Citizen Soldiers support and supply in Hurricane Harvey effort

Photo By Sgt. Jazmin Jenkins | Soldiers from the 36th Combat Aviation Brigade unload pallets of water from a Federal Emergency Management Agency (FEMA) semi-truck at Houston Exective Airport in Katy, Texas to be distributed to Hurricane Harvey victims Sept. 3, 2017. The Department of Defense is conducting Defense Support of Civil Authorities operations in response to the effects of Hurricane Harvey. DSCA operations are part of the DOD's response capability to assist civilian responders in saving lives, relieving human suffering and mitigating property damage in response to a catastrophic disaster. (U.S. Army photo by: Sgt. Jazmin Jenkins / 22nd Mobile Public Affairs Detachment)



Story by Sgt. Jazmin Jenkins

22nd Mobile Public Affairs Detachment


KATY, Texas - Six forklifts manned by Texas Army National Guardsmen line up outside of a hangar at a small airport just outside of Houston awaiting the next semi-truck filled with supplies to offload. Although most of the forklift operators are not logisticians by trade, they are combining skills earned working for the military and in the civilian sector to accomplish the mission. 

First Lieutenant Tim Dubose, an intelligence officer with 36th Combat Aviation Brigade, volunteered to manage a shipping and receiving site for distributing supplies based on his 10-years of civilian experience as a project manager. 

The mission of Dubose’s Austin-based unit is to support Texas Army National Guard disaster recovery operations by getting Federal Emergency Management Agency (FEMA) supplies to distribution points using helicopters.

Dubose said that no mission within the specialty for which the military trained him existed for hurricane relief operations. However, the leadership skills taught to all Army officers, paired with his civilian credentials, made his selection for a leadership position at a logistics hub in the recovery efforts a natural one.

"I was selected to be in an (officer in charge) position,” said Dubose. “When I arrived at Houston Executive Airport, there was a need for logistical problem set." 

He used the project management skills required in his civilian job experience to synergize a team of Soldiers sent from around the United States to efficiently deliver supplies at the FEMA distribution site established at the airport.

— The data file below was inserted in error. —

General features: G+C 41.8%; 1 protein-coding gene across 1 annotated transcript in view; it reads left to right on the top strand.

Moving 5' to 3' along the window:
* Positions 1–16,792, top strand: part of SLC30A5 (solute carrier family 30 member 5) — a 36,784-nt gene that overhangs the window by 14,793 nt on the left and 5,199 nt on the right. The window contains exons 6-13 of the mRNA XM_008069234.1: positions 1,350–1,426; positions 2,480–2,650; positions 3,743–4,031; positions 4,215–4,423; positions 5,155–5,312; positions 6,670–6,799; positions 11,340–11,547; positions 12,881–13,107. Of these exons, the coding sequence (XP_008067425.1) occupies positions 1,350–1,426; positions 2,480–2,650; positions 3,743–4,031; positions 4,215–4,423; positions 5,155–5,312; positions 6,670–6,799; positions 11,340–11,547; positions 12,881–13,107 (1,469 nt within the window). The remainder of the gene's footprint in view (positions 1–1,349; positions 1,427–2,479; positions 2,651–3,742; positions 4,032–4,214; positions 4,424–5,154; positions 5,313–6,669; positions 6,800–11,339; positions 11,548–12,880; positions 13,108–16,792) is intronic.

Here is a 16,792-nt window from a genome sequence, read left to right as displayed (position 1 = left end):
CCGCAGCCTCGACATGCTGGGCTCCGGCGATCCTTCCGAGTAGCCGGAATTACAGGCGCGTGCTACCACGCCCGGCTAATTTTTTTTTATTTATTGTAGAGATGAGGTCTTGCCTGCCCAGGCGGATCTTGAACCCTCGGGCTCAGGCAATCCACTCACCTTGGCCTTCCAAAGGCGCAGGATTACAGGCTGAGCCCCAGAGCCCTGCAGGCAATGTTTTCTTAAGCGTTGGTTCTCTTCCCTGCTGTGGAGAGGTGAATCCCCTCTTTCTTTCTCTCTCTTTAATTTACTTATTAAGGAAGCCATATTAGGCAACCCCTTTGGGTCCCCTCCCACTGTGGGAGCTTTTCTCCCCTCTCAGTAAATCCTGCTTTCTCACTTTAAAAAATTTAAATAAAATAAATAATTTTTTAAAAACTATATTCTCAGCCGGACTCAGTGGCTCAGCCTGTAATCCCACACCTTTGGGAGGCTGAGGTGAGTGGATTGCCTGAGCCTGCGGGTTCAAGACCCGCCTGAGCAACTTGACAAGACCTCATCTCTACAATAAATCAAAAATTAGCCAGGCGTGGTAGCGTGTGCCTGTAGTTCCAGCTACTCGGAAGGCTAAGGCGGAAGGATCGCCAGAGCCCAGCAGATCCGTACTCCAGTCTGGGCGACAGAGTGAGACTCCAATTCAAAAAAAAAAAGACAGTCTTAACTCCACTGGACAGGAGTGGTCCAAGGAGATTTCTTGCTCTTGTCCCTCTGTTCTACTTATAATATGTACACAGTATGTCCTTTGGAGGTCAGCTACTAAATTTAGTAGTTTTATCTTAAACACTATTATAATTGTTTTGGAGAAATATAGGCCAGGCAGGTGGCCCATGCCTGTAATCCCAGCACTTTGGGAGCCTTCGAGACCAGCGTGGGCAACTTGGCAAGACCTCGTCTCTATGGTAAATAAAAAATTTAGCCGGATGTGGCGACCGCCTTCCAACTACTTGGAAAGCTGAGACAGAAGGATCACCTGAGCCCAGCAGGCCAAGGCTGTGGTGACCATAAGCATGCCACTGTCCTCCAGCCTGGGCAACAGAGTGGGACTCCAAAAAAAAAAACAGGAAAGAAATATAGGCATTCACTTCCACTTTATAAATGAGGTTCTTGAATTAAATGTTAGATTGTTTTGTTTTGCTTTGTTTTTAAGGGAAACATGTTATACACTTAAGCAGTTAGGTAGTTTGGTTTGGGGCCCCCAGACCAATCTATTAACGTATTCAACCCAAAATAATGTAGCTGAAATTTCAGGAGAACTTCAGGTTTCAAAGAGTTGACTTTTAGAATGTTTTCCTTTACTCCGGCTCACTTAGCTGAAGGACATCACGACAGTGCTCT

One of the people working for Dubose is Pfc. Matthew Riffe, a generator mechanic with 36th CAB, based out of Austin, Texas. Like Dubose, the 22-year old is using a combination of skills learned in the military and in his civilian job to ensure mission success. Riffe works in logistics shipping and receiving coordinator in his civilian occupation and has six years of forklift experience. 

"I volunteered to man the forklift because they were short-handed and I have the experience and skillset to contribute to the mission," said Riffe.

FEMA brings life sustaining supplies to be distributed by the military to the Houston Executive Airport for Hurricane Harvey victims. Soldiers with 36th CAB off-load and inventory those supplies. Afterwards the supplies are palletized and organized to fit inside the dimensions of a CH-47 Chinook helicopter. 

Dubose said one of the most important skills he’s using from his civilian job is proper communication between teammates and managing resources effectively. Additionally, his experience in acquisitions aligns with the mission at the distribution site. 

"Flight operations identifies specific supplies to go on the necessary aircraft by customer demand," said Dubose. "We fill that order by loading the supplies in the aircraft, then make sure we track and inventory afterwards." 

The FEMA distribution site at Houston Executive Airport is one of the major hubs re-supplying areas affected by Hurricane Harvey. The site has delivered an average of 25 tons of supplies per day since operations began on Aug. 31. 

Thousands of people along the U.S. Gulf Coast were affected by Hurricane Harvey. The efforts to relieve those in need involves Soldiers and necessary skills to accomplish the mission.

“This is an important mission to be a part of,” said Dubose. “We have all come together and used all of our skills to get the job done."